FIGURE 1
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Figure 1. Symptoms associated with Iris yellow spot orthotospovirus infection on onion (A) on scapes; (B) toppling of the seed head.

IYSV, as other tospoviruses, consists of a tripartite genome: Small (S) and Medium (M) RNAs encode proteins in both sense and antisense orientations (ambisense) while the Large (L) RNA encodes protein from negative sense strand. The L RNA codes for RNA dependent RNA polymerase (RdRp), M RNA codes for glycoprotein precursors (GN and GC) and the non-structural movement protein (NSm), and the S RNA codes for nucleocapsid (N) and non-structural silencing suppressor protein (NSs) (reviewed in Bag et al., 2015; Pappu et al., 2020; Resende et al., 2020).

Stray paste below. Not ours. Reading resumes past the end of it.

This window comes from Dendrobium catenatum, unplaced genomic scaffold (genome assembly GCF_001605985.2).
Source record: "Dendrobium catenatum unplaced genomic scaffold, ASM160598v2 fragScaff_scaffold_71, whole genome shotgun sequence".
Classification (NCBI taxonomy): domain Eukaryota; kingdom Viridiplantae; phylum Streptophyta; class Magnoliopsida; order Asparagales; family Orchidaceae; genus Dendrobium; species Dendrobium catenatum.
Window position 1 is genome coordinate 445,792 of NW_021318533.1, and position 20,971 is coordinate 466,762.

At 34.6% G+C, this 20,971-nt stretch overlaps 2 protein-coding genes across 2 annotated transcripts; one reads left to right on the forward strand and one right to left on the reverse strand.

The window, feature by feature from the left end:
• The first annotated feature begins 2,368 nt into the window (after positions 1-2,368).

Genetic evolution of viruses directly impacts the host-virus interactions and as such is important to ascertain genetic diversity within a viral species (Sacristan and Garcia-Arenal, 2008; Gibbs and Ohsima, 2010). Genetic drift, migration, mutation, natural selection, segment reassortment, and recombination are the major sources of evolutionary changes in the genetic architecture of viral populations (Moya et al., 2004; Butkovic et al., 2021). Phylo-geographical analysis is a powerful tool to determine the geographical distribution pattern of virus, assessing their genetic variation, and historical events that are shaping the genetic architecture of the viral populations (Hewitt, 2004; Chen et al., 2012). Comprehensive genetic architecture and evolutionary genomic analysis of viral populations have become a subject of increasing attention in a number of viruses.